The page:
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Did nothing below about 55 mph but added about 1.5 mpg at 60, 65, and 70 mph for sure, probably about the same at 75 and 80 but don't have good data. So basically it lets me drive almost 5 mph faster for the same mileage on the highway. It's been on for about a year and 15k miles so far with no issues. If you cut my plywood in half across the truck, added two more 2x4 cross pieces along the new edges, and then bolted them together with a couple of through bolts you would have the same thing for running empty but you could split it into two and lay each half out of the way down in the bed beside your 5th wheel hitch for towing. I bought some generic lug covers and pizza pans to make some wheel covers but never got around to that, and I was never ambitious enough to even consider your belly pan, but this was pretty simple.
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Old 11-02-2015, 08:45 PM   #24 (permalink)
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Nice cover, ijames! My dad has a 2002 2500HD crew cab, short bed with a Duramax and 4wd (I believe Allison tranny as well), he gets about 1MPG less than your stock numbers. He isn't interested in doing stuff like skirts and belly pan, but he likes your cover. It looks like it wouldn't be much trouble to add folding legs to it to make it pull double duty as a table.

I put a pan on the bottom of the lower control arm on the driver's side today. I have a picture of the bare passenger side for comparison. Passenger side is cut out, just needs installed.




Took another trip to Home Depot, averaged 15.7MPG compared to 16.5 for the coroplast trip. Traffic was pretty bad (El Paso drivers are terrrrible), got stuck at a couple lights, and had AC on for the return leg, so really not that bad. Tank MPG so far is looking a bit better than I would usually expect.

My wife has banned me from doing any more aeromods til I fix the climate control. It blows hot air out of the passenger side (dual zone system) regardless of the settings. This results in warm air seeping through the closed vents and the driver's side air being shared, which is why the AC was needed on today's trip. Pretty sure it's a bad blend door, only need to take apart most of the dash to get to it...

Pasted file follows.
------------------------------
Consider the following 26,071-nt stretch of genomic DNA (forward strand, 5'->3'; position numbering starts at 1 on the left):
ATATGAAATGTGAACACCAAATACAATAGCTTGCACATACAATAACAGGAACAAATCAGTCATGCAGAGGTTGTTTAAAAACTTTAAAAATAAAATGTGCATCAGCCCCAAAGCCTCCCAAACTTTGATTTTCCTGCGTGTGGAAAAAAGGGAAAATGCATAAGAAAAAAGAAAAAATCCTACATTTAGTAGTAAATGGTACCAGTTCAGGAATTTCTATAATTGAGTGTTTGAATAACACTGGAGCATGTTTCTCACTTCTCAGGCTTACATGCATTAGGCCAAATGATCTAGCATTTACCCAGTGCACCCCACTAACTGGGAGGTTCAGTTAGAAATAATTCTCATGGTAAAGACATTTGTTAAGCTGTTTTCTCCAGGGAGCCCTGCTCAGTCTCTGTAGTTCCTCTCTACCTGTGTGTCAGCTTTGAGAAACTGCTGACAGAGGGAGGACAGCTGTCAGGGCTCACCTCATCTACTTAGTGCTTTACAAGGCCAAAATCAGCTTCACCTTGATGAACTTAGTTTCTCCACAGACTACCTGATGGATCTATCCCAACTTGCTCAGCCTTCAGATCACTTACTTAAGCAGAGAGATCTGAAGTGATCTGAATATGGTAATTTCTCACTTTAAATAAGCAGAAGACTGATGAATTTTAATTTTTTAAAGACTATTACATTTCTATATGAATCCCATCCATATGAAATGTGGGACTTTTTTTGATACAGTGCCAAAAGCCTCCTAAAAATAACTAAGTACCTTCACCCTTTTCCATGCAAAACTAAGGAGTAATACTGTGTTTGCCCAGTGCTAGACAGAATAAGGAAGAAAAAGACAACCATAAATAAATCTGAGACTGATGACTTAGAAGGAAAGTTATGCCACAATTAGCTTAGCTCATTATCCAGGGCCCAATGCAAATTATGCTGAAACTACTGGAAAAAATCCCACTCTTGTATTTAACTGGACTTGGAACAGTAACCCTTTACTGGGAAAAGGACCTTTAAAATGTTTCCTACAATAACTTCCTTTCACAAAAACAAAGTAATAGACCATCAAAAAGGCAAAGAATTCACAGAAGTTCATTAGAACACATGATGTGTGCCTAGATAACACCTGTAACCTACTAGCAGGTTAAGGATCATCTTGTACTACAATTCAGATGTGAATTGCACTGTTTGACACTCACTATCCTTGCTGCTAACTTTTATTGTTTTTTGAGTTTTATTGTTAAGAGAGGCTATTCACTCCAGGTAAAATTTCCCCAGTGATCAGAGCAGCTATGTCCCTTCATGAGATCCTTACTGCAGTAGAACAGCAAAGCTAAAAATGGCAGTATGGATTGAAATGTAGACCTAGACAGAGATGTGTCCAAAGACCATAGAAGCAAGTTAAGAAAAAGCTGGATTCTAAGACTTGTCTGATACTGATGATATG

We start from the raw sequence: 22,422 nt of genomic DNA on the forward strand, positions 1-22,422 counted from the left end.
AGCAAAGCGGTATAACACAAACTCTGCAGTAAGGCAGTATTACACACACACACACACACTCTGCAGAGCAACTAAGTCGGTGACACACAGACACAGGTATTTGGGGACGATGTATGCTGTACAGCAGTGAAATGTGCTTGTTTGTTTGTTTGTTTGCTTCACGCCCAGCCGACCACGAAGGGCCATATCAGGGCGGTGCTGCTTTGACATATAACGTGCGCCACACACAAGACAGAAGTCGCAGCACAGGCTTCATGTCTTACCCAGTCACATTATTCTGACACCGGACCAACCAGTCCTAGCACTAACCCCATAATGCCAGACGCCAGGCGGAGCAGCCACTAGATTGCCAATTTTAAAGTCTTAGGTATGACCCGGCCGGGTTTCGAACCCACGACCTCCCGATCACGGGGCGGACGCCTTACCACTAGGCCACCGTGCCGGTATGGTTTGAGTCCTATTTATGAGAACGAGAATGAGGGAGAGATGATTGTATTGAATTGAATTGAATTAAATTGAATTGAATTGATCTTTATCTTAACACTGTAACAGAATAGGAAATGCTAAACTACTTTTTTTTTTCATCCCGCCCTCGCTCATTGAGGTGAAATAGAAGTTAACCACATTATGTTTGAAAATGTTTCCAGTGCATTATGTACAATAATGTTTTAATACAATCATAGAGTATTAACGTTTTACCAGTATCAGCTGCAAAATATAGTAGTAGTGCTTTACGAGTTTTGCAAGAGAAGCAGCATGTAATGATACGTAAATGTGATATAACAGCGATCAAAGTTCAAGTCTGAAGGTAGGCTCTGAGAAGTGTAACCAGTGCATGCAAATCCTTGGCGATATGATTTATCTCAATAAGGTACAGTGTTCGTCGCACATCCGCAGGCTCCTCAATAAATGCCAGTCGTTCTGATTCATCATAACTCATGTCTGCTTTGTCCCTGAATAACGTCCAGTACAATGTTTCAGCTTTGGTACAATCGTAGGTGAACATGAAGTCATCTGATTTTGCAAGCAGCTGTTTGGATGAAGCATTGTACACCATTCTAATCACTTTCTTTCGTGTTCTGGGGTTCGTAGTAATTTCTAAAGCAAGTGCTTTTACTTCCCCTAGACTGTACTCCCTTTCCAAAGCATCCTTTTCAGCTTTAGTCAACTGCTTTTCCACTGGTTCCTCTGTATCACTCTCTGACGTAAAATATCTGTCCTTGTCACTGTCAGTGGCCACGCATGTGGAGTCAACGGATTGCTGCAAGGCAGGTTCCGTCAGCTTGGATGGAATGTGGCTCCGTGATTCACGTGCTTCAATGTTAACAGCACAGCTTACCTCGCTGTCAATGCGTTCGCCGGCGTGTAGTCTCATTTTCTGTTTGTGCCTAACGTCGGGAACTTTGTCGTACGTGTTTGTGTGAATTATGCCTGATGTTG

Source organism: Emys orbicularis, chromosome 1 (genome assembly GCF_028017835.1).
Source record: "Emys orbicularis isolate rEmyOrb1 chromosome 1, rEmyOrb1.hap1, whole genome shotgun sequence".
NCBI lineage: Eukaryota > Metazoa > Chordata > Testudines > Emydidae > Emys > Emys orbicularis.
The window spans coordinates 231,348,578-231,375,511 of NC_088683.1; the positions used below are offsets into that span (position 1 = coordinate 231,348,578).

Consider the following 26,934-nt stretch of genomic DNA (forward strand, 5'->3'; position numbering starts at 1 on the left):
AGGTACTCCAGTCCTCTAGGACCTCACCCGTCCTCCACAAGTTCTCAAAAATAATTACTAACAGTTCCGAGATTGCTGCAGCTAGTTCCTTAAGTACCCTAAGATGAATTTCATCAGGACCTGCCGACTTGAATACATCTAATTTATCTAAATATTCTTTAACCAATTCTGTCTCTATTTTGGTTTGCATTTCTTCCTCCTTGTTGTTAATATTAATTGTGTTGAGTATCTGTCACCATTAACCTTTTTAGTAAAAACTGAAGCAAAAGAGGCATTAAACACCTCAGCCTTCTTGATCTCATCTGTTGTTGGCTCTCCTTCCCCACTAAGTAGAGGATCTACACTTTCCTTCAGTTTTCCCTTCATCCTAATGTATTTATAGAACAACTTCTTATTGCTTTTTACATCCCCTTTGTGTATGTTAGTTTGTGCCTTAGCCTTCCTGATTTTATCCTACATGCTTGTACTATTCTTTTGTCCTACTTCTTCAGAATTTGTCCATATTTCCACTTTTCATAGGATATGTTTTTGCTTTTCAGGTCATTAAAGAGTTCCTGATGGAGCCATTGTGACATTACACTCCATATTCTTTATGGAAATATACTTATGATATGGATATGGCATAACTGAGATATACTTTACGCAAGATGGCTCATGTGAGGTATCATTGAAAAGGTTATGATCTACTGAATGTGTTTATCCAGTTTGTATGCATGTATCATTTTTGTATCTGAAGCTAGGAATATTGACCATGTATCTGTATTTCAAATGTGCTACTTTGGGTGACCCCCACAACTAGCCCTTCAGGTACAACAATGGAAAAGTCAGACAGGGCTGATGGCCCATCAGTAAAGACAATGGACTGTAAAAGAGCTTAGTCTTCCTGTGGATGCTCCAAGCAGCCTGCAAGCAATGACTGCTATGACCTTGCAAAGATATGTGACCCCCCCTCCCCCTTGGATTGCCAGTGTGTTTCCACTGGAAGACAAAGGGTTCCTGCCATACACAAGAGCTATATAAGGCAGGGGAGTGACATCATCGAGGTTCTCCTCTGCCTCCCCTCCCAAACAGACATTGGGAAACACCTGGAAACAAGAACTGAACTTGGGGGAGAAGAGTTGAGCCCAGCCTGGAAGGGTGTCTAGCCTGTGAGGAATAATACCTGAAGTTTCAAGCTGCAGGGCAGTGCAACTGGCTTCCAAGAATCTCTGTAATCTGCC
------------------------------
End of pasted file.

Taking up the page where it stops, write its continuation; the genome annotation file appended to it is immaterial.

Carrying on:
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Old 11-02-2015, 11:08 PM   #25 (permalink)
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Thanks for the kind words, vskid3. You could add legs to make it a table, or sit on the tailgate with your legs under the cover as a quickie picnic table, and it's just long enough to be a very steep ramp from ground to tailgate if you need to partly slide and/or partly roll something up into the bed that you just can't quite lift by yourself :-). That 1 or so mpg difference between your dad's truck and mine is why I searched so long and hard for a nice 2 wd truck instead of settling for a 4 wd that I would only use in 4 wd maybe once a decade (automakers don't have to do the epa mpg test on 3/4 ton trucks but from all the 1/2 ton data I expected 1-2 mpg better).
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Old 11-03-2015, 03:50 PM   #26 (permalink)
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Quote:
Originally Posted by vskid3 View Post
My wife has banned me from doing any more aeromods til I fix the climate control. It blows hot air out of the passenger side (dual zone system) regardless of the settings. This results in warm air seeping through the closed vents and the driver's side air being shared, which is why the AC was needed on today's trip. Pretty sure it's a bad blend door, only need to take apart most of the dash to get to it...
When you adjust the temperature settings on the climate control, do you hear a clicking sound under the dash? That's usually the telltale sign of the blend doors failing. I need to do it on our Tahoe and I'm not looking forward to it.